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Efforts to Protect Endangered Species in the Middle Rio Grande Continue with Renewed Commitments from Key Water Management Agencies

Media Contact: Mary Carlson, (505)462-3576, 12/05/2016 12:12
Jeff Humphrey, (602)242-0210,

For Release: December 05, 2016

Rio Grande
Rio Grande
The U.S. Fish and Wildlife Service has completed and provided a new biological opinion to the Bureau of Reclamation, Bureau of Indian Affairs, Middle Rio Grande Conservancy District and the State of New Mexico, providing Endangered Species Act coverage for water-related activities in the Upper and Middle Rio Grande.

The parties have been formally consulting for nearly four years to address the needs of species protected under the act. The Service’s biological opinion concludes that the proposed water-related activities, including almost 90 species conservation commitments from the entities, will not jeopardize the survival of the endangered Rio Grande silvery minnow, southwestern willow flycatcher and the threatened yellow-billed cuckoo.

The Rio Grande is one of the most important natural resources in the state of New Mexico. “This Biological Opinion recognizes the core management elements that are necessary to sustain and ultimately recover populations of silvery minnows. The Biological Opinion is based on years of experimentation, rigorous science, and adaptive management strategies that will balance and meet human water needs while supporting wildlife conservation,” said Dr. Benjamin Tuggle, the Service’s Southwest Regional Director. “The substantial conservation commitments made by the Middle Rio Grande Partners will significantly improve the status of the silvery minnow, flycatcher and cuckoo.”

The entities involved in this consultation worked closely with the Service to come up with innovative, science-based solutions to improve habitat for the species between Cochiti Dam and Elephant Butte Reservoir while continuing to improve water delivery efficiencies.

"We are hopeful that the trust built during this complicated consultation will carry through to the implementation phase. We have a lot of work to do and are eager to move forward,” said Jennifer Faler, Albuquerque Area Manager for Reclamation.

“The Bureau of Indian Affairs has worked hard in collaboration with the parties and with affected tribes to maintain the sovereignty of the tribes as well as accomplish the goals related to the species,” said Bureau of Indian Affairs Regional Director William T. Walker.

These entities have worked collaboratively and persistently on water use and Endangered Species Act issues for about 20 years, starting with the onset of drought in 1996, through severe drought and litigation in early 2000’s, to continued drought in the following decade, all with significant investments of federal, state and local resources.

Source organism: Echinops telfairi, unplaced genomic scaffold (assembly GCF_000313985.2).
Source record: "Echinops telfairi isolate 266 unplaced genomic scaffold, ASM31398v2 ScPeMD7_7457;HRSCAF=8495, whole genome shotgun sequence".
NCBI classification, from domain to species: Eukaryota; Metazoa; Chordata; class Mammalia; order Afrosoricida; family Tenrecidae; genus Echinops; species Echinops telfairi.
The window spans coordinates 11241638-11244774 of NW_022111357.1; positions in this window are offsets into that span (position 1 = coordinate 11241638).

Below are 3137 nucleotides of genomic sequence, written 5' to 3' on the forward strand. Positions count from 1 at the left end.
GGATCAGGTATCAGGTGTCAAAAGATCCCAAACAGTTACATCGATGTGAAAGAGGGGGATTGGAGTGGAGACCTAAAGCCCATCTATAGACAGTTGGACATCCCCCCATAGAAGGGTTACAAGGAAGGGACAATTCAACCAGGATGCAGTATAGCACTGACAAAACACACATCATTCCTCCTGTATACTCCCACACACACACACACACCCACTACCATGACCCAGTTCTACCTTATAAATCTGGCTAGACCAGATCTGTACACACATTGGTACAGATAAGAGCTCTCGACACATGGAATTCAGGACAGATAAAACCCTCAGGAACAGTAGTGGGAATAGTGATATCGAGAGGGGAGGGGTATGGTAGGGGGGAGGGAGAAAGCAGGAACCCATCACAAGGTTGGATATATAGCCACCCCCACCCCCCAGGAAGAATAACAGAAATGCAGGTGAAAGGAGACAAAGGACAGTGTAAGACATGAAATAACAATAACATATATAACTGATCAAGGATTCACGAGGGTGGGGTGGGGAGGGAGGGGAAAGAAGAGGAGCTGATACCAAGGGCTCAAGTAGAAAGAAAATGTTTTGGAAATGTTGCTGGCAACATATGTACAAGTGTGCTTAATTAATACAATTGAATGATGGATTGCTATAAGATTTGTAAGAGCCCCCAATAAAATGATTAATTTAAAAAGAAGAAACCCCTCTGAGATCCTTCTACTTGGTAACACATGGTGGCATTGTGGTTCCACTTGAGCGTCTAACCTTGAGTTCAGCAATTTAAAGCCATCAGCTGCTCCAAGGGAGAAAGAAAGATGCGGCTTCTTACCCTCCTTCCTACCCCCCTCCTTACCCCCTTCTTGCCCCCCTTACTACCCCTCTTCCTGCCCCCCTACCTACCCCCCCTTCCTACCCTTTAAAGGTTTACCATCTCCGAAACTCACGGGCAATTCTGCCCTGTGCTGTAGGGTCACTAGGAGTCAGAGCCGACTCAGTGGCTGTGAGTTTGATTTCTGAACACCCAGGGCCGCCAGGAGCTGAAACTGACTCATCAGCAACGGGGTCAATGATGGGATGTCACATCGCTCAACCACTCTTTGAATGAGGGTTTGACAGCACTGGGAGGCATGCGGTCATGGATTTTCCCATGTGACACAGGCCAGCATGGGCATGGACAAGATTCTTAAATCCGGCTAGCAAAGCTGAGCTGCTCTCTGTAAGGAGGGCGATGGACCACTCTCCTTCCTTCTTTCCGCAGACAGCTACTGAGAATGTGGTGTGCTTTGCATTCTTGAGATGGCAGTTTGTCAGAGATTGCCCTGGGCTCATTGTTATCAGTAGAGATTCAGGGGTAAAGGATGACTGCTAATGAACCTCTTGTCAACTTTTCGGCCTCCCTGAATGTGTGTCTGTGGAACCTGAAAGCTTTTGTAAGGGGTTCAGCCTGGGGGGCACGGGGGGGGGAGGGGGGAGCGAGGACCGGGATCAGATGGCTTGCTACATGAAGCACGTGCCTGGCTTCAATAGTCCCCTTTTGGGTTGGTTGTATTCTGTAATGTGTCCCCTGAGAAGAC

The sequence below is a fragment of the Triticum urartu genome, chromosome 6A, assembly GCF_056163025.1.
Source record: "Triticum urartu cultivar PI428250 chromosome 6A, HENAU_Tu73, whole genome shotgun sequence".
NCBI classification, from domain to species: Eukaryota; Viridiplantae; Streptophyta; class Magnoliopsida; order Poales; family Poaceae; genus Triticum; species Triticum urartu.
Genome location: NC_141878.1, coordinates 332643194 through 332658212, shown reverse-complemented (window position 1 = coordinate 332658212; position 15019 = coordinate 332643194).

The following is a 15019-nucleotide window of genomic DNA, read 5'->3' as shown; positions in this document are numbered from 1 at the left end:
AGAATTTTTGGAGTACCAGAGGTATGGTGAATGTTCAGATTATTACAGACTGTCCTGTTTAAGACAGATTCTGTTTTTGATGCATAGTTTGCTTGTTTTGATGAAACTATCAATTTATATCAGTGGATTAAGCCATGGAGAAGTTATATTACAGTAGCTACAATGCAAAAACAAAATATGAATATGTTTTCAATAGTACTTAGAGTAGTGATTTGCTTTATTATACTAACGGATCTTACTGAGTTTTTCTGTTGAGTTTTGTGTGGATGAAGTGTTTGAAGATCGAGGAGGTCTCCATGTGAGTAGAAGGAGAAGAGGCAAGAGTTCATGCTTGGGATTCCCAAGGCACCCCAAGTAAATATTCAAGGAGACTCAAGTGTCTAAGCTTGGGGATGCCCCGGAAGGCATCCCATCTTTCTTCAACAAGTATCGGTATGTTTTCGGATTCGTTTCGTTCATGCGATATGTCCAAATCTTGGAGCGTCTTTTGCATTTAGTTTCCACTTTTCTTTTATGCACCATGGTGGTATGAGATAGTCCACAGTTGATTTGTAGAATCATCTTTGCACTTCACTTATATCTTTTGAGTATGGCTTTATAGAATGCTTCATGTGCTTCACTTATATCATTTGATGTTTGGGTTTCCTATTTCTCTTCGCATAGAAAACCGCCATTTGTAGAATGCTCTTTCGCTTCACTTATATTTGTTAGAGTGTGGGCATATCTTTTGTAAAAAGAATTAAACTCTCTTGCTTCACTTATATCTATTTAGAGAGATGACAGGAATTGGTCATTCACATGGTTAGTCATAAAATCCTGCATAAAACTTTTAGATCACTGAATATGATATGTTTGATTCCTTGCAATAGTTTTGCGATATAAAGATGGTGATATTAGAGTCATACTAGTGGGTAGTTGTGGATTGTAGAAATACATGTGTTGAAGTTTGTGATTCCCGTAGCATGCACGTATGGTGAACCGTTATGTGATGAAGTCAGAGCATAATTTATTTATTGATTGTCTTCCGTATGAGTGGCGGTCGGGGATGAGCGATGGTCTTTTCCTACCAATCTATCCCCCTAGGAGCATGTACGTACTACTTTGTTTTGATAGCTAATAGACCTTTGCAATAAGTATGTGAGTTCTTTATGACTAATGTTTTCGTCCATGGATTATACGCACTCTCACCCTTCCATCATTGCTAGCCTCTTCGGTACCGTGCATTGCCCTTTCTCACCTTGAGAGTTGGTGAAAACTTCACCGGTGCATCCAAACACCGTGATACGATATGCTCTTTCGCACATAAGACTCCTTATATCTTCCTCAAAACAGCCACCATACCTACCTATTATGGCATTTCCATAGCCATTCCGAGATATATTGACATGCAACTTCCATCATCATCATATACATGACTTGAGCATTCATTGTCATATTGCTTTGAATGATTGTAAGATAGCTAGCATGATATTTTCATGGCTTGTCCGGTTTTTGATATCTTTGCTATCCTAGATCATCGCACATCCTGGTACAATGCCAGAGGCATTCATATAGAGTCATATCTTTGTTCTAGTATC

“Our agency continues to engage with its federal water management partners, the Middle Rio Grande Conservancy District, the six Middle Rio Grande Pueblos and other water users to ensure State water laws and regulations provide a solid foundation in the basin from which to build upon,” said Interstate Stream Commission Director Deborah Dixon. “We have offered commitments that are included in the new biological opinion that will provide improvements in water availability for species, better habitat conditions and science-based water management while continuing to provide water and endangered species compliance for New Mexicans.”

An example of joint efforts in recent years is the coordination by water managers last spring to temporarily store additional water on the Rio Chama. This allowed them to augment the natural flow of the river through the middle valley in May to mimic a moderate spring runoff instead of the lower runoff that would have occurred naturally. That effort, in combination with habitat restoration conducted over the last decade contributed to increased numbers of young silvery minnow in the river this fall.

“The District is pleased to be able to work in partnership with Reclamation, the state of New Mexico and the Fish and Wildlife Service to assist in the preservation and recovery of endangered species, while preserving water rights and agricultural use in the Middle Rio Grande Valley. This fifteen-year biological opinion is a comprehensive approach that provides us needed flexibility to adapt to highly variable water supply conditions while providing the District the necessary coverage under the Endangered Species Act that allows us to continue our mission in meeting the needs of our constituents,” said MRGCD Board Chairman Derrick Lente.

The new biological opinion is available to the public at

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